# WorksheetFunction.Xirr (Excel)

Returns the internal rate of return for a schedule of cash flows that is not necessarily periodic. To calculate the internal rate of return for a series of periodic cash flows, use the Irr function.

Microsoft Excel stores dates as sequential serial numbers so they can be used in calculations. By default, January 1, 1900 is serial number 1, and January 1, 2008 is serial number 39448 because it is 39,448 days after January 1, 1900. Microsoft Excel for the Macintosh uses a different date system as its default.

**Xirr** (Arg1, Arg2, Arg3)

```
Dim dblXirr As Double
dblXirr = WorksheetFunction.Xirr(Arg1:=, Arg2:=)
```

## Arguments

Arg1, Arg2, Arg3Arg1 - Values - a series of cash flows that corresponds to a schedule of payments in dates. The first payment is optional and corresponds to a cost or payment that occurs at the beginning of the investment. If the first value is a cost or payment, it must be a negative value. All succeeding payments are discounted based on a 365-day year. The series of values must contain at least one positive and one negative value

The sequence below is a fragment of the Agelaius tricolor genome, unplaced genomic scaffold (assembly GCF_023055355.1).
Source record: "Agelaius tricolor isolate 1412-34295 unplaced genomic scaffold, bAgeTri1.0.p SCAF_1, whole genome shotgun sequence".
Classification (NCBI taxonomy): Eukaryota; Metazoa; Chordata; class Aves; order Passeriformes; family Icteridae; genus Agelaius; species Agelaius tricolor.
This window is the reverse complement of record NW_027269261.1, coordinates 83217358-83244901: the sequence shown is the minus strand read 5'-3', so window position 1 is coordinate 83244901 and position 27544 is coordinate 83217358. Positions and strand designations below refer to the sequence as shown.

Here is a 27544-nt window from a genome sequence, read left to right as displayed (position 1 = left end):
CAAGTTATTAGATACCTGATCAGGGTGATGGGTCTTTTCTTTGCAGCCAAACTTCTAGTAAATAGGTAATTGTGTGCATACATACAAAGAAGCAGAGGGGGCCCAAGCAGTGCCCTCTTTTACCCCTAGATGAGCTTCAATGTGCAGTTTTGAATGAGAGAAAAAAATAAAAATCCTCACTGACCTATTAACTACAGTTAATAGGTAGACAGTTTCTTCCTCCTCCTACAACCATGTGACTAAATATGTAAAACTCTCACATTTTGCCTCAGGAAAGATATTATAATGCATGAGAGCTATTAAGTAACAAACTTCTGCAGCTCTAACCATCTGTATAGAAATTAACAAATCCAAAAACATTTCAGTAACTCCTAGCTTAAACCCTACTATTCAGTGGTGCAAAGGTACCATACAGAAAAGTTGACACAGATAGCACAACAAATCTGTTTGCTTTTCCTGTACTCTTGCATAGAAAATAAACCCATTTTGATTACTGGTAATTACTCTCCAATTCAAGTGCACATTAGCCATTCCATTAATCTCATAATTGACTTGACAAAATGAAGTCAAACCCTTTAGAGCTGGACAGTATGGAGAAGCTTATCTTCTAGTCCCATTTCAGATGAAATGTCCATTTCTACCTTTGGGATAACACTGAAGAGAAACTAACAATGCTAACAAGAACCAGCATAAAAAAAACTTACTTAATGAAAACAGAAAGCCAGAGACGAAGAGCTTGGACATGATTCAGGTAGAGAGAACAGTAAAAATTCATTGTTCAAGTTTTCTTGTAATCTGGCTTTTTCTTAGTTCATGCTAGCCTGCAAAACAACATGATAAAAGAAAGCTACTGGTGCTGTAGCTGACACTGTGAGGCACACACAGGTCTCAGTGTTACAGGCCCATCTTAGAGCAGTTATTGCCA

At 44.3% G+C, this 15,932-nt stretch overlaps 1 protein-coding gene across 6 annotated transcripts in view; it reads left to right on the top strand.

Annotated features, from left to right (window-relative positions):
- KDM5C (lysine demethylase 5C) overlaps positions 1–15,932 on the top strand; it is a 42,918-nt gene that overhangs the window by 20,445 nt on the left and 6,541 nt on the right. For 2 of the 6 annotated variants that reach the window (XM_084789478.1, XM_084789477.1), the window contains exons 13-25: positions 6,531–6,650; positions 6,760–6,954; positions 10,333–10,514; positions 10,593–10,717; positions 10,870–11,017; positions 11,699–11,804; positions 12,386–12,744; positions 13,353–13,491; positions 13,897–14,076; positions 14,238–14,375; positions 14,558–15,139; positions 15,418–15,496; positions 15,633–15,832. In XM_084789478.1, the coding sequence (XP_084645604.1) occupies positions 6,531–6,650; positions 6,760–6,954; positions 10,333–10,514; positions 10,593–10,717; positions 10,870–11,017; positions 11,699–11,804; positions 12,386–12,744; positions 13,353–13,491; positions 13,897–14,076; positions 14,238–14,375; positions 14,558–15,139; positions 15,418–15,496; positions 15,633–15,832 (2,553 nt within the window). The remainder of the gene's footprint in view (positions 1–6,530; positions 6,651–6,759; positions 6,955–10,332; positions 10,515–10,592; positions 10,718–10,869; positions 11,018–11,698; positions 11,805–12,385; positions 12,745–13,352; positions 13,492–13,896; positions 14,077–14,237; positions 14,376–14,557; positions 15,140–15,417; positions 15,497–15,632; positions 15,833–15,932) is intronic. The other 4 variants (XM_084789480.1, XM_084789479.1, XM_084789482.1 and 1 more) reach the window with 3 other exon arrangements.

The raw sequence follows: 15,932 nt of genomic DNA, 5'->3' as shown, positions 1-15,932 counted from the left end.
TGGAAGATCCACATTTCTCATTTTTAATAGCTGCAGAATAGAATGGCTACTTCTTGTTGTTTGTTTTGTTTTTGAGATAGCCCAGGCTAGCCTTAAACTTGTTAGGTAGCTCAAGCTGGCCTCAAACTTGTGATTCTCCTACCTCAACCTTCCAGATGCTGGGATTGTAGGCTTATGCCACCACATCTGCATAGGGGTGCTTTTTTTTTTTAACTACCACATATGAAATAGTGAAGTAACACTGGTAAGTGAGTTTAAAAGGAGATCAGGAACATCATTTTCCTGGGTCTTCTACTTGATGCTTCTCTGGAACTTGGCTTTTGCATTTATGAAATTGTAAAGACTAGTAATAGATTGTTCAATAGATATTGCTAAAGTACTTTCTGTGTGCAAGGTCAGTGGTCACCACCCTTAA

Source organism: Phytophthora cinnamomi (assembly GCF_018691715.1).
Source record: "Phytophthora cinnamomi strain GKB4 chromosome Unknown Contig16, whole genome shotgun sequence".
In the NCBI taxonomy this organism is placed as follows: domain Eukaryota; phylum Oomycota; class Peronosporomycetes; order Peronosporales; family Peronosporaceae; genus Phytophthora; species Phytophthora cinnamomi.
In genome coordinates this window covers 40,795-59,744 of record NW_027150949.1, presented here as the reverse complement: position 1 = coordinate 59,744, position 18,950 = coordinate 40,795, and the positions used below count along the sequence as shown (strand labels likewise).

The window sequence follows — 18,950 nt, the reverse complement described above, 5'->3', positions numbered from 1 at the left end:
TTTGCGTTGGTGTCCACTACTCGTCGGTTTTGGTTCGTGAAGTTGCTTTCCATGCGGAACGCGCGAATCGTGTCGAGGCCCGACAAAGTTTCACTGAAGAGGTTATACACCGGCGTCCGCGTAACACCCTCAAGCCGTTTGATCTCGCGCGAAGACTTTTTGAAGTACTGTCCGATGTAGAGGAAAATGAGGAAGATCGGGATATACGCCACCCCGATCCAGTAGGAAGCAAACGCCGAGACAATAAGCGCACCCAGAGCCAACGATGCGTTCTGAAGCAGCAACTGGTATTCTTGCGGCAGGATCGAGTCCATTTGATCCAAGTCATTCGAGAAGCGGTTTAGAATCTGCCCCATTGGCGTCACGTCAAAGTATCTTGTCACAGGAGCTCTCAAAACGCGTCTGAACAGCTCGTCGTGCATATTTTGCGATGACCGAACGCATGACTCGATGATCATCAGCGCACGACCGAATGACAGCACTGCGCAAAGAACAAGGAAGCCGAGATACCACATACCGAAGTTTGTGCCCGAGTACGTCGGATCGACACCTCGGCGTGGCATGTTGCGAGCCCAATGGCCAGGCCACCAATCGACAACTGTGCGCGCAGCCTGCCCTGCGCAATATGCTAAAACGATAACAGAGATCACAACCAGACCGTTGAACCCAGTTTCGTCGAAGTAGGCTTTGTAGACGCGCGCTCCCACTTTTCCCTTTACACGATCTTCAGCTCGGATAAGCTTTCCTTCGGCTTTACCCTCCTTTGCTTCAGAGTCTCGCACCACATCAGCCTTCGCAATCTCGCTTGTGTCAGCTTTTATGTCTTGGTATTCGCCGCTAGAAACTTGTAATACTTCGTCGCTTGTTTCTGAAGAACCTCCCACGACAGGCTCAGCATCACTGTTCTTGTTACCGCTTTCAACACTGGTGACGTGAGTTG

Arg2 - Dates - a schedule of payment dates that corresponds to the cash flow payments. The first payment date indicates the beginning of the schedule of payments. All other dates must be later than this date, but they may occur in any order. Dates should be entered by using the DATE function, or as results of other formulas or functions. For example, use DATE(2008,5,23) for the 23rd day of May, 2008. Problems can occur if dates are entered as text

Arg3 - Guess - a number that you guess is close to the result of Xirr